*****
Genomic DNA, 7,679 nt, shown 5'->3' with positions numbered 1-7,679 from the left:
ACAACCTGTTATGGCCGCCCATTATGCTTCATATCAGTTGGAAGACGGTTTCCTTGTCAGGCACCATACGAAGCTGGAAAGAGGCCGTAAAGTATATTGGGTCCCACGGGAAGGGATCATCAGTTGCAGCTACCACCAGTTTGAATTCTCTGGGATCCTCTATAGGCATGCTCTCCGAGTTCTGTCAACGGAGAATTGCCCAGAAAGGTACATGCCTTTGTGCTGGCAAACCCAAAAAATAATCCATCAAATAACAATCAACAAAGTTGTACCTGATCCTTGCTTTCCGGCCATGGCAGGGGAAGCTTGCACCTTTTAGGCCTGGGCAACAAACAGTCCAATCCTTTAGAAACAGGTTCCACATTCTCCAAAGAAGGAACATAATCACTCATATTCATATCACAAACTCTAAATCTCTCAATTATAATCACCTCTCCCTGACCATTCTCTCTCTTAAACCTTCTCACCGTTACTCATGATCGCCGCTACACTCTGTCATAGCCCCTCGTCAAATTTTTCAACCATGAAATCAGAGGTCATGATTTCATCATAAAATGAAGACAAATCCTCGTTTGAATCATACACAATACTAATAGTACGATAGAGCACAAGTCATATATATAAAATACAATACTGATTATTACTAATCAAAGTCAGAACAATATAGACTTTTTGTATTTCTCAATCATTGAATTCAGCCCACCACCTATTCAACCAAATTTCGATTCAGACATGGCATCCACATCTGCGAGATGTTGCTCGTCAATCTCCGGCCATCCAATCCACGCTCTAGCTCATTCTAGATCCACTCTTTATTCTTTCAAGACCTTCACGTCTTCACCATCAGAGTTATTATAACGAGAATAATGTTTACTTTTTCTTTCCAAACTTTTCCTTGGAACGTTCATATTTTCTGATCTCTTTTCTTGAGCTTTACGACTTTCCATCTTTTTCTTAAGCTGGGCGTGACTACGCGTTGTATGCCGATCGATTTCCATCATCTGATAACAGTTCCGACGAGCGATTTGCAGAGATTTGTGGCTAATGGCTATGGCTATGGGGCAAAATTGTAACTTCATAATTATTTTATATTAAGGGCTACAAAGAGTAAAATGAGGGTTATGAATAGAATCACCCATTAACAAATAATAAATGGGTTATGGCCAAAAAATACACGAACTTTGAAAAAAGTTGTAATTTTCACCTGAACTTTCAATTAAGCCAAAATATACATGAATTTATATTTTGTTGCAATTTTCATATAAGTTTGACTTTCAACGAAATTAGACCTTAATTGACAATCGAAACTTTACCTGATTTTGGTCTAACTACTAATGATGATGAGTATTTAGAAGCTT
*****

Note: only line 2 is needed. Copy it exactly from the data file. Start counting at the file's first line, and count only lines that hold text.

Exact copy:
ACAACCTGTTATGGCCGCCCATTATGCTTCATATCAGTTGGAAGACGGTTTCCTTGTCAGGCACCATACGAAGCTGGAAAGAGGCCGTAAAGTATATTGGGTCCCACGGGAAGGGATCATCAGTTGCAGCTACCACCAGTTTGAATTCTCTGGGATCCTCTATAGGCATGCTCTCCGAGTTCTGTCAACGGAGAATTGCCCAGAAAGGTACATGCCTTTGTGCTGGCAAACCCAAAAAATAATCCATCAAATAACAATCAACAAAGTTGTACCTGATCCTTGCTTTCCGGCCATGGCAGGGGAAGCTTGCACCTTTTAGGCCTGGGCAACAAACAGTCCAATCCTTTAGAAACAGGTTCCACATTCTCCAAAGAAGGAACATAATCACTCATATTCATATCACAAACTCTAAATCTCTCAATTATAATCACCTCTCCCTGACCATTCTCTCTCTTAAACCTTCTCACCGTTACTCATGATCGCCGCTACACTCTGTCATAGCCCCTCGTCAAATTTTTCAACCATGAAATCAGAGGTCATGATTTCATCATAAAATGAAGACAAATCCTCGTTTGAATCATACACAATACTAATAGTACGATAGAGCACAAGTCATATATATAAAATACAATACTGATTATTACTAATCAAAGTCAGAACAATATAGACTTTTTGTATTTCTCAATCATTGAATTCAGCCCACCACCTATTCAACCAAATTTCGATTCAGACATGGCATCCACATCTGCGAGATGTTGCTCGTCAATCTCCGGCCATCCAATCCACGCTCTAGCTCATTCTAGATCCACTCTTTATTCTTTCAAGACCTTCACGTCTTCACCATCAGAGTTATTATAACGAGAATAATGTTTACTTTTTCTTTCCAAACTTTTCCTTGGAACGTTCATATTTTCTGATCTCTTTTCTTGAGCTTTACGACTTTCCATCTTTTTCTTAAGCTGGGCGTGACTACGCGTTGTATGCCGATCGATTTCCATCATCTGATAACAGTTCCGACGAGCGATTTGCAGAGATTTGTGGCTAATGGCTATGGCTATGGGGCAAAATTGTAACTTCATAATTATTTTATATTAAGGGCTACAAAGAGTAAAATGAGGGTTATGAATAGAATCACCCATTAACAAATAATAAATGGGTTATGGCCAAAAAATACACGAACTTTGAAAAAAGTTGTAATTTTCACCTGAACTTTCAATTAAGCCAAAATATACATGAATTTATATTTTGTTGCAATTTTCATATAAGTTTGACTTTCAACGAAATTAGACCTTAATTGACAATCGAAACTTTACCTGATTTTGGTCTAACTACTAATGATGATGAGTATTTAGAAGCTT